The test itself goes quickly, taking only about five minutes to measure each frequency. The most challenging part, says Mooney, is catching the participants.

For that, the researchers relied on the expertise of Alaskan Natives who hunt belugas. From small aluminum boats, the team would approach an individual adult whale—no calves were included in the study—in shallow waters of the bay. Taking care not to stress or injure the whale, they would catch it in a soft net. Marine mammal handlers, including teams from Georgia Aquarium, Shedd Aquarium, and Mystic Aquarium, would then get in the water to help secure the animal’s tail with a rope before moving it to a belly band (like a small stretcher) in the water next to a soft inflatable boat where the hearing tests took place.

“The belugas stayed relatively relaxed during the tests, seemingly employing a resting behavior that they may use to avoid killer whales,” Mooney explains. “When a killer whale is hunting them, belugas will often move to very shallow water and quietly stay there until they can safely return to deeper waters.”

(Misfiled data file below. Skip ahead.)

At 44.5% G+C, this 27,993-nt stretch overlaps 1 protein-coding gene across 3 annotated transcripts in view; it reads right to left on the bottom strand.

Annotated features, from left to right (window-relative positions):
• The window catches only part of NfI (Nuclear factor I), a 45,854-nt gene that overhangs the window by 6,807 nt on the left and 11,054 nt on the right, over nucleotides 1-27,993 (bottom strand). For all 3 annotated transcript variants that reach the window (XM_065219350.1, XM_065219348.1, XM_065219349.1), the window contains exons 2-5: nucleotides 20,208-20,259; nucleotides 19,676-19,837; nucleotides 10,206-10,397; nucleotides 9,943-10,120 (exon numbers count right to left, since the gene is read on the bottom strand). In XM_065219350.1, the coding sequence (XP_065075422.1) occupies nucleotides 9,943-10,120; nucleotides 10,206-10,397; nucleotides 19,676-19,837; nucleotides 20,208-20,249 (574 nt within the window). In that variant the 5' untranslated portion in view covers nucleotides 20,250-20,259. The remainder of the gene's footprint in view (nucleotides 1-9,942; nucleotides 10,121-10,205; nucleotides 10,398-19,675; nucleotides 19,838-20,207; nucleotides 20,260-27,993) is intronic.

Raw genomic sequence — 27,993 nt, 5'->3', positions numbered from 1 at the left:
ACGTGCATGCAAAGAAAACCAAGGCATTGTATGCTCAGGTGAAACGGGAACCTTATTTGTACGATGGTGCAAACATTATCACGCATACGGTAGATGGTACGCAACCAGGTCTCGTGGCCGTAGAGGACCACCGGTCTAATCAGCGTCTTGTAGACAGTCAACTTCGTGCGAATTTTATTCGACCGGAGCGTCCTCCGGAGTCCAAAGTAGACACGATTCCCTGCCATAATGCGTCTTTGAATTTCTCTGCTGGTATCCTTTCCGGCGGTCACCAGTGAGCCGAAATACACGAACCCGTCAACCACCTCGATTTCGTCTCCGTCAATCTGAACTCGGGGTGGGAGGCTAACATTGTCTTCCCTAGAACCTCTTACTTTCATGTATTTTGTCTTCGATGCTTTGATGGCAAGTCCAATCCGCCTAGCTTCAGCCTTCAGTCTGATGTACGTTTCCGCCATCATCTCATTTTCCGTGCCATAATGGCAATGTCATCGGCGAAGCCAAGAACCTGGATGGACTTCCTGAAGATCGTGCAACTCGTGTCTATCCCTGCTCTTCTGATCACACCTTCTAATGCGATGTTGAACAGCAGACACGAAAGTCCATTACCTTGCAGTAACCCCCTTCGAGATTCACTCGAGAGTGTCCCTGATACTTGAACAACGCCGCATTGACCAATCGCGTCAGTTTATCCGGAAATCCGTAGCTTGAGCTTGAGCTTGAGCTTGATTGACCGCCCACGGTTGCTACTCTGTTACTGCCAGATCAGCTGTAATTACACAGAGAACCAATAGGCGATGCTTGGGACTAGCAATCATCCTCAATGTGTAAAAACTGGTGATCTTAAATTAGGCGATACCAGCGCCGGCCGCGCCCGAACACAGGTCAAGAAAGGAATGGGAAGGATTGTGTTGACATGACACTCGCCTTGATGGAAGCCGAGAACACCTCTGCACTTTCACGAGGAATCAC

In addition to the auditory testing, the researchers also performed a physical exam to assess the overall health, sex, and estimated age of each animal and obtained skin, breath, and blood samples to collect information on the whales’ hormone levels, microbiome bacteria, and other health-related data. The assessments were part of a beluga population health assessment program coordinated by the NOAA Fisheries Alaska Fisheries Science Center, the Alaska Department of Fish and Game, and Alaska SeaLife Center. Satellite transmitters were attached to some of the whales before release to study the whales’ movements.